In the same article, Dr. Barrett admits that we might do something good (isn't he kind?), but isn't sure what or how. In spite of this, and out of a "sincere interest" in saving us from ourselves, he tells us of his support for a group of chiropractic misfits and frustrated medics who want to be "real doctors" by being taught such things as pharmacology. There are those within chiropractic who have been seduced by the mesmeric glitter of medicine -- the ones who would sell their professional souls for a paternal pat on the head by anyone with an "MD" after his name. He also alludes several times to our desire to be "accepted" by medicine, thus placing upon he and his colleagues the power and privilege of judging and "approving" what we do as a profession.

The sad part of all this is that he's right. Everytime we print his nonsense we give him and others like him a forum to feed their pathetic egos. Remember, we exist as a monument to medical failures, not successes. We continue to not only exist but grow, because the public is becoming increasingly dissatisfied with the legal druggings and butchery forced upon them by organized medicine and the pharmaceutical companies. They are looking for, and finding, a safer and more effective alternative in chiropractic.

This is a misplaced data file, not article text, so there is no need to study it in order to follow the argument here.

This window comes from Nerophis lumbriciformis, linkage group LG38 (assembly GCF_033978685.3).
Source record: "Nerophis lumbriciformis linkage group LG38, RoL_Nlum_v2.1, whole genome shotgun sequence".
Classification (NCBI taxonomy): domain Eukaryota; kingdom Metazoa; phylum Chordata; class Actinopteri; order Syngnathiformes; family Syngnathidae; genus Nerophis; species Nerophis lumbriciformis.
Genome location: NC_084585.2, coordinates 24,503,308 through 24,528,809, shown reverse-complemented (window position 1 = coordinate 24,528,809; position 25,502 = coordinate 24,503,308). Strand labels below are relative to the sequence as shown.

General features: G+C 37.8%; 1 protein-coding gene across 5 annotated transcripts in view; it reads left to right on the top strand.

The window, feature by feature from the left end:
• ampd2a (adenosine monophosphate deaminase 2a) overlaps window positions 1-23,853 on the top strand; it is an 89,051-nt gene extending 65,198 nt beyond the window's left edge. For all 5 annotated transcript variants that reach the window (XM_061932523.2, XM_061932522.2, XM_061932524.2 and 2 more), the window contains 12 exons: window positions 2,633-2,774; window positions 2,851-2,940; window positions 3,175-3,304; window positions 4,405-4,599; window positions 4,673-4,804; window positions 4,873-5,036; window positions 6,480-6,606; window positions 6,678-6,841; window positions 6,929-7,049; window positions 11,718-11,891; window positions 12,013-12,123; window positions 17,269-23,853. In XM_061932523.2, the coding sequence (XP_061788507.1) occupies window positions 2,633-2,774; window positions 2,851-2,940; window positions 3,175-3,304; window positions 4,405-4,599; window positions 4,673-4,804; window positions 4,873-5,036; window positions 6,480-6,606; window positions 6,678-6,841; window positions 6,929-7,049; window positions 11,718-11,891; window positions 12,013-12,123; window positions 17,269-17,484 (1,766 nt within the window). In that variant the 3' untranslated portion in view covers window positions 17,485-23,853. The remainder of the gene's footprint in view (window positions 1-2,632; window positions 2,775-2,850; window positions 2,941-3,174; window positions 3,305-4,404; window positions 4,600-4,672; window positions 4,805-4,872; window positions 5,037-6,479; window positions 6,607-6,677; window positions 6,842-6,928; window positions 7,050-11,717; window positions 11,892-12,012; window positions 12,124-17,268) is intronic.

No, we aren't perfect in any way. Like medicine, we have our professional warts. We know our problems and it's up to us to take care of them. We don't need some pompous, self-appointed, egotistical know-it-all to periodically lecture us about what is and isn't "scientific" or valid. We don't need his kind to tell us how many times we should adjust, what kind of technique to use, what kind of charts we should have on the walls of our offices or what nutrients or homeopathic remedies we should give our patients. And we don't need people like Dr. Barrett to teach us how to give a physical examination, what kind of x-rays to take or, least of all, how to prescribe drugs.

Please, let's ignore the Barretts of medicine. His type only wants to feel important and see his name in print. Let them spend their time cleaning up the mess that medicine is in today before they start poking around in the closets of our professional home. However, lest Dr. Barrett should feel that I'm personally ungrateful about his offer to "help" chiropractic, let me do the same for him. Right now I'm offering my services to medicine. I'm ready to teach them nutrition, homeopathy, physical therapy, physical diagnosis, x-ray, and all sorts of wonderful things, but I don't think I'll wait for the phone to ring.

So, let's say "bye-bye" to Barrett, for good. Certainly I'll not mention him again. He's already taken up too much of our time and he's just not worth it.

I shall neither seek nor do I want Dr. Barrett's or organized medicine's approbation. To receive it would be the antithesis of everything I stand for and an insult to my professional integrity.

RHT